my review

This is a truly odd book to review. Danny is both intensely unlikable, and adorably himbo at the same time. He is dumb as a box of rocks, but also not the most off the wall aspect of the story. Plus, for all his faults, he is actively becoming a better person before the readers eyes.

I think, for me, I have to admit though, that even if being ridiculous is the story’s purpose—it is literally the book’s shtick—it was just too much for me. I appreciate the nods to mysticism, mythology, and machismo. But it wasn’t quite the sort of humor I most appreciate. That, however, is wholly subjective and the right reader will likely find this uproariously funny.

one dark and froggy night photo


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Wicked Appetite

Book Review of Wicked Appetite (Lizzy & Diesel #1), by Janet Evanovich

I borrowed an audio copy of Janet Evanovich‘s Wicked Appetite from the library.

Description from Goodreads:

For centuries, treasure hunters have been eager to possess the stones, undeterred by their corrupting nature. The list is long — Genghis Khan, Alexander the Great, Napoleon, to name a few. Now the Stones have found their way to Salem, Massachusetts, and so has Gerwulf Grimoire, adding himself to this rogues’ gallery of power seekers. He’s an uncommonly dangerous man, with a hunger for the forbidden, and a set of abilities that are way beyond ordinary. Abilities that he feels entitle him to possess anything he might desire.

That would include Elizabeth Tucker, the woman he needs to find the Stones. She’s freshly transplanted from New York City to Boston’s North Shore. With a new job as pastry chef at Dazzle’s bakery and an old house inherited from her Aunt Ophelia, her life is pretty much on track …until it’s suddenly derailed by a guy named Diesel, a rude monkey, and a ninja cat.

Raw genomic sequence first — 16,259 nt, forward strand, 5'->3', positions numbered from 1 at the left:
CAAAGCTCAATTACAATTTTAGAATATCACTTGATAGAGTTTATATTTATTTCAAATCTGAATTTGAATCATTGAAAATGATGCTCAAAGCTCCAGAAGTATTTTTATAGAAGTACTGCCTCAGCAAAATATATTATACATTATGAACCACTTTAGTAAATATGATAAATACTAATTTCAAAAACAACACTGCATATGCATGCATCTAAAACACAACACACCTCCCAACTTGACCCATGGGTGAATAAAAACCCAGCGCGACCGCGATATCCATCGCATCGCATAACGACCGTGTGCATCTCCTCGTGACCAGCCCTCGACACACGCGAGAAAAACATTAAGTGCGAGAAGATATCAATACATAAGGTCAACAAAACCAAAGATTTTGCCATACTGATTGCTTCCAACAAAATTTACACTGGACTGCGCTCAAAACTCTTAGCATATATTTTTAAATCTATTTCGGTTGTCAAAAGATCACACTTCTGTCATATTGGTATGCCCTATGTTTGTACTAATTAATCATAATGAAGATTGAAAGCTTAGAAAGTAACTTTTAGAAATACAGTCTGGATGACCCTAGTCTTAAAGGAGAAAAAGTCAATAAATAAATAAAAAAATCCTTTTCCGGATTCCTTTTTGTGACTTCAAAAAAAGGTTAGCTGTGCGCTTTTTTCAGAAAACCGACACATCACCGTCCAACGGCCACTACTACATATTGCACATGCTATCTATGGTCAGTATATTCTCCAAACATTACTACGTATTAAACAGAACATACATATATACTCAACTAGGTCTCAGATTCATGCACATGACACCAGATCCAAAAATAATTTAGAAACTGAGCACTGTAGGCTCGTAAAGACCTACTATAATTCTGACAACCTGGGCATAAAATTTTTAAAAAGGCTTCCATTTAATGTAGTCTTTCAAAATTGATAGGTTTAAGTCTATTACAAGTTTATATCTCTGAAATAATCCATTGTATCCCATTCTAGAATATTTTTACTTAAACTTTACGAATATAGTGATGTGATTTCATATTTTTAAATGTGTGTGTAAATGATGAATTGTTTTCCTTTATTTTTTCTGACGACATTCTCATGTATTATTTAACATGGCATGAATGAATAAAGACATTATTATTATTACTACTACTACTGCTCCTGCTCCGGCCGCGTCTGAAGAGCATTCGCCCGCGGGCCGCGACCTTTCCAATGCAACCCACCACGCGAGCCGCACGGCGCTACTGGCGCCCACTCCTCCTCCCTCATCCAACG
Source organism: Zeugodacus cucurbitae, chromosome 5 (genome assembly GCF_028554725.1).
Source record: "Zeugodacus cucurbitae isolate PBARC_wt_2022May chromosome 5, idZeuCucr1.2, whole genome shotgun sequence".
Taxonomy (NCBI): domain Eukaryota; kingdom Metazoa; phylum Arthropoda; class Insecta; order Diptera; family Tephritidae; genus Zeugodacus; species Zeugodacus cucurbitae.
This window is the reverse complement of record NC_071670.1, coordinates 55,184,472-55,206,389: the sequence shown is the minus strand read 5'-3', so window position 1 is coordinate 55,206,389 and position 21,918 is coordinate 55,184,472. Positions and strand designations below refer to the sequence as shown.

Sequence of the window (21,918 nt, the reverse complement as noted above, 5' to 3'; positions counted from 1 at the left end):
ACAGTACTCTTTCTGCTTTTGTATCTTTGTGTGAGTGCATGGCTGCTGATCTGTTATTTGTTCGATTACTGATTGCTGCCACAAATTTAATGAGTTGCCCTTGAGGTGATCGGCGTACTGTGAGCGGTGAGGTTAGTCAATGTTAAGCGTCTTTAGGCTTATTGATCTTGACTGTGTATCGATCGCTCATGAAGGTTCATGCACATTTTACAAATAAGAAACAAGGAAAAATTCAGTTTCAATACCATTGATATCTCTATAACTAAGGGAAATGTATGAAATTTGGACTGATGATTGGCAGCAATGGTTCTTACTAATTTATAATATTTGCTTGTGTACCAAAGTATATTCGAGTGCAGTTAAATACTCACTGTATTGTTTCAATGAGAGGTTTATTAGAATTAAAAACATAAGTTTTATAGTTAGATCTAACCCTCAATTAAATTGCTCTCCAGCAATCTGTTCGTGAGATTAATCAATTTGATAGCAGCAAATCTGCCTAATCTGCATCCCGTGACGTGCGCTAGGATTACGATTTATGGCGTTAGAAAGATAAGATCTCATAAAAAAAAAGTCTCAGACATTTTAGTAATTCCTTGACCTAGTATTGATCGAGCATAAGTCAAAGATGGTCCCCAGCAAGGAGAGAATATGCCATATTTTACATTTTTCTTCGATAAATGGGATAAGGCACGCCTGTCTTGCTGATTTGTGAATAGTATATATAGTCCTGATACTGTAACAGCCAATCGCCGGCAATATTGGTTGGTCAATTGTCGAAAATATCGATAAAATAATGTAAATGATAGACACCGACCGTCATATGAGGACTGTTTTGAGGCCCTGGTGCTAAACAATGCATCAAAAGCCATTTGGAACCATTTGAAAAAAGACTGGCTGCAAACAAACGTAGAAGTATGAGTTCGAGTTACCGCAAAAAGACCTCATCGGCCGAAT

Lizzy can handle the monkey and the cat. She’s not sure about Diesel. He’s offering up his own set of unusual talents, promising to protect her from Grimoire. The kind of protection that Lizzy suspects might involve guarding her body day and night.

The Seven Deadly Sins are pride, greed, lust, envy wrath, sloth and gluttony. That pretty much covers everything that is wicked. Diesel thinks it also pretty much covers everything that’s fun. And Lizzy thinks Diesel and the Seven Deadly Sins cover everything her mother warned her about.

Review:

I’ve wanted to try a Janet Evanovich book for a while. Everyone seemed to love them. But I was never certain where to start; there are so many of them. So, when I came across Wicked Appetite, clearly labeled book one in a series I jumped at it. (For the record, I think Diesel is a character from another of Evanovich’s series. But the book certainly stood alone.) After all the anticipation I was severely let down. I found the whole thing silly beyond belief. And not even endearingly silly, just stupid silly. I was irritated by all the onomatopoeia, the dialogue was ridiculous, the plot paper thin, and the characters shallow. I made it all these years without ever reading one of Evanovich’s books. It looks like I’ll go several more without them. I have no desire to read another one. Lorelei King did a fine job with the narration.